This quote from the contract paper summarises the new role as:
“The future will see general practitioners in Scotland fulfilling roles supporting a wide range of clinical professionals, working as an expert medical generalist and senior clinical decision maker within multi-disciplinary community teams”
The major change is that GPs are paid to be GPs rather than to provide a wide range of other services. The proposed changes are also intended to reduce the transactional business elements of the relationship between GPs and the rest of the system. It is argued that these elements have, at times worked against the development of the collaborative relationships in health and social care necessary for good outcomes.
On pay, no GP should receive less than £80,430 (inclusive of pension contribution) for a whole-time post. It could be higher depending on how they benefit from the funding formula (deprivation etc). That formula phased out as other expenses paid directly
From 1 April 2020, it is proposed to:
• Introduce an income range that is comparable to that of consultants
• Directly reimburse practice expenses (staff and premises)
On out of hours services. Instead of the current opt-out arrangement a new opt-in Enhanced Service will be developed for those practices that choose to provide out of hours services. Health boards will be taking over leases of property, moving to a presumption that GPs will not own property, albeit over a 25-year period. Clinical IT systems will be selected only from ScotGov approved list by 2020. There will be a push for better data to understand health of local population.
GP clusters will be integrated into the planning process, with GPs having what is described as a clinical leadership role.
There will be greater use of other health care professionals without seeing GP. The paper states:
“New models of care will require other health professionals to be more involved in meeting immediate patient needs as part of a wider team (see chapter four for further details). Working alongside GPs, other health professionals need to be able to efficiently assess and treat patients, within their clinical competence. It will be essential that they are able to complete episodes of care without recourse to the GP on a significant number of occasions.”
The Scottish Government and SGPC have agreed that another area of GP workload that needs to be addressed is urgent unscheduled care including the provision of advanced practitioner resource as first response for home visits. Paramedics and specialist paramedics can practice in all aspects of urgent, unscheduled, and emergency presentations as needed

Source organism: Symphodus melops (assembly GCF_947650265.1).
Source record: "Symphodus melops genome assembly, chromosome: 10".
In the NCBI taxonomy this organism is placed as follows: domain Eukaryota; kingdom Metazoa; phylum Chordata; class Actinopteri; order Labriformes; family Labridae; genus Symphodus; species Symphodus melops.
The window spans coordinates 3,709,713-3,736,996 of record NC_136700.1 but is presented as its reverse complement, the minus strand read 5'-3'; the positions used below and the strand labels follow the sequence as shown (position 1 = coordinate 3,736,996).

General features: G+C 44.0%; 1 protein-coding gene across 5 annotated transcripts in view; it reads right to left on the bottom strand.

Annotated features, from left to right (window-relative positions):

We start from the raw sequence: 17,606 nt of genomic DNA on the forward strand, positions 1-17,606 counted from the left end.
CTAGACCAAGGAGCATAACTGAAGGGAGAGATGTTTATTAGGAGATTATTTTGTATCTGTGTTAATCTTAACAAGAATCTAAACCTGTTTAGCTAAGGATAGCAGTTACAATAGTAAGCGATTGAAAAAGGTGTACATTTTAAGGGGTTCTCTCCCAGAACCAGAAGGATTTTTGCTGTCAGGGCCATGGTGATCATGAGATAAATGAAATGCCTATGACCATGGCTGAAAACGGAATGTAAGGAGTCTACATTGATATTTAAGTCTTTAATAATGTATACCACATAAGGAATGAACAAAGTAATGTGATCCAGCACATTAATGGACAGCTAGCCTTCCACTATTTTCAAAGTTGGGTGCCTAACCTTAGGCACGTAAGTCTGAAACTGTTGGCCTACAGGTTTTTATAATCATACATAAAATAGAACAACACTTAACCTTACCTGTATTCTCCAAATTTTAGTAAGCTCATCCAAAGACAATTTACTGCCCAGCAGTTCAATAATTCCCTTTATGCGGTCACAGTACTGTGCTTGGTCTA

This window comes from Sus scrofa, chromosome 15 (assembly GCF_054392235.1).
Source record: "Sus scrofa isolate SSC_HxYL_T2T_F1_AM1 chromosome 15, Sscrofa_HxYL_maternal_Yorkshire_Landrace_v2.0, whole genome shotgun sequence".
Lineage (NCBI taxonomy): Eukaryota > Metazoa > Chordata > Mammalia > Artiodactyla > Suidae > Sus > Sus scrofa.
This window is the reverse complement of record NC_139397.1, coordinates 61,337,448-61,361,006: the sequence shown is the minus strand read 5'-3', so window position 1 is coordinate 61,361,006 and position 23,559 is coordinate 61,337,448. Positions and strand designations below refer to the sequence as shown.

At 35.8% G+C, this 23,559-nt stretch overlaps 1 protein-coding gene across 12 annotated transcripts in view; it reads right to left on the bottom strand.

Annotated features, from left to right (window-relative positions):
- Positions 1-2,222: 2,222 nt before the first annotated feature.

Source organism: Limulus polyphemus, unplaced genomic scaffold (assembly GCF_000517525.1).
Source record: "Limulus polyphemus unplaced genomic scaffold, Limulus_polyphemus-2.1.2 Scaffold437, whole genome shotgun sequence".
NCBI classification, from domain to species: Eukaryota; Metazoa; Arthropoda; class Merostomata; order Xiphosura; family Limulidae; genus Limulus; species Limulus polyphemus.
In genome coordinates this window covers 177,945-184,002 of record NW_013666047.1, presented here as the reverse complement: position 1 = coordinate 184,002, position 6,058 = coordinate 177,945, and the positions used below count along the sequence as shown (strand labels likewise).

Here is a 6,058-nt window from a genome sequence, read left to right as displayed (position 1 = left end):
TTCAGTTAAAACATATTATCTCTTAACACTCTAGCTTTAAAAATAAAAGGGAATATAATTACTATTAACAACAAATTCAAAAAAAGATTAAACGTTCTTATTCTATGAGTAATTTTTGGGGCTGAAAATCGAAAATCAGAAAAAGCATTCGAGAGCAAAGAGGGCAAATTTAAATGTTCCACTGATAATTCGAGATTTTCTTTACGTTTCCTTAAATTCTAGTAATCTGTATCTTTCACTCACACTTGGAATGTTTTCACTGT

Additional professional roles will provide services for groups of patients with specific needs that can be delivered by clinicians other than GPs, serving as first point of contact in the practice setting as part of the wider multi-disciplinary team. These include (but are not limited to) physiotherapy services, community mental health services and community links worker services.
The introduction of the services described above relies on the establishment of a new workforce which will be part of practice teams, but not employed by practices. These practice-attached staff will be largely employed by NHS Boards, embedded in practice teams with their day-to-day work co-ordinated by the practice.
The new GP contract is the start of journey that will significantly change the traditional GP contractor model. While GPs will, in the main, remain independent contractors, there will be much greater integration. Payments will primarily be for their own time with other costs being directly reimbursed by the NHS and supporting services employed directly by health boards.
This probably isn’t the radical shift to direct employment that we might wish to see, but it is significant progress in that direction. It remains to be seen if it encourages more doctors to work in general practice as the government hopes.